Makgala and Thebe note that this laissez-faire attitude to time has reduced productivity in the economic development of nations. They state that in the particular case of Botswana, this lack of productivity has frustrated effort to attract foreign direct investment. Interestingly, there was a time when, according to literature that the authors quote, Botswana’s civil service “was generally believed to be the most efficient in the whole of the African continent.” This was during the administration of Botswana’s first president, Sir Seretse Khama. That changed in the early 1990s when, according to Professors Mpho Molomo and Brian Mokopakgosi (also UB scholars), the Botswana Democratic Party began “to reward party activists and supporters by appointing them to positions in the diplomatic and civil service, and the councils, land boards, and tribal administration.”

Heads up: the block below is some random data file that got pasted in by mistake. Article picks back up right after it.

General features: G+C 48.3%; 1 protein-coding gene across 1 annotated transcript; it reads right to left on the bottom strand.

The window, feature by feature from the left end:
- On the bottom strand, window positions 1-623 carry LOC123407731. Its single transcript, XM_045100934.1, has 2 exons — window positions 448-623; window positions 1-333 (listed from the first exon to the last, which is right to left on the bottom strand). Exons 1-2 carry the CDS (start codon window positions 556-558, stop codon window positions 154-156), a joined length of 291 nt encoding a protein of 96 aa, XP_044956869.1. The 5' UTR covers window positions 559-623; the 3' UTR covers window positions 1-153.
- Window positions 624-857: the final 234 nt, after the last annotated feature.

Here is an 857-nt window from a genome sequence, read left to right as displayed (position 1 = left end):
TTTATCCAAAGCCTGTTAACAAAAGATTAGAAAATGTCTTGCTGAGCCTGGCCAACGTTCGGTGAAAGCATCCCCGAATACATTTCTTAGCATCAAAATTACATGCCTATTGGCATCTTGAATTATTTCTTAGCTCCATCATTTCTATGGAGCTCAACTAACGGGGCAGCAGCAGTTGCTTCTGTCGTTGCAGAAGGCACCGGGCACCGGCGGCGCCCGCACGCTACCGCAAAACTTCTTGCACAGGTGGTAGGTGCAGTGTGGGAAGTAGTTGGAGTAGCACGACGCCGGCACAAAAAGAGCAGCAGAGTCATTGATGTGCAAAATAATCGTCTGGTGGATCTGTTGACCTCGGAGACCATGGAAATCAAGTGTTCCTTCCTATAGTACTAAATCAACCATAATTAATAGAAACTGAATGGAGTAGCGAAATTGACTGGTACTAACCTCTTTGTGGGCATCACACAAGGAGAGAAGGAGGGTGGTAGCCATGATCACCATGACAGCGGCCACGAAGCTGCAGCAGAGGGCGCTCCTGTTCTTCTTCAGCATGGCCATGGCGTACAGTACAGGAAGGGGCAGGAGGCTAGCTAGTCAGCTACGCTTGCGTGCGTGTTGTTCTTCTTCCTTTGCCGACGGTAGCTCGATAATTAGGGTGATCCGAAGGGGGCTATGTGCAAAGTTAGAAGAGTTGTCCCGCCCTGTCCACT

The paper concludes on a serio-comical note by reproducing an item that was published in Below the Belt, a prose-comedy column that appeared in Sunday Standarduntil February last year: “At the continental level, the African Union should invest in a time piece suited to Africans’ attitude towards time. The clock/watch should have its own unique mechanism. At 6.00 a.m. it should stop for two hours to allow African workers to get as much sleep as possible and report for work at 10.00 a.m. Central European time; at 1015 the hands should start moving so fast the time piece turns into a fan and before you know it, its 1300 ÔÇô lunch time; the hands then move so slowly that what in Europe would be 20 minutes becomes five seconds; at 1330, the hands get stuck for an hour; from 14.00 the hands become fan blades again andvoila! It’s time to call it a day. For ease of doing business, all African countries will synchronise their time so that lunch break in Lagos takes as much time as in Gaborone ÔÇô three hours. No longer being colonised by Europe, Africa should assert its independence in every sphere. Time has come for us to free ourselves from the oppression of the white man’s time and fully embrace our own African Time.”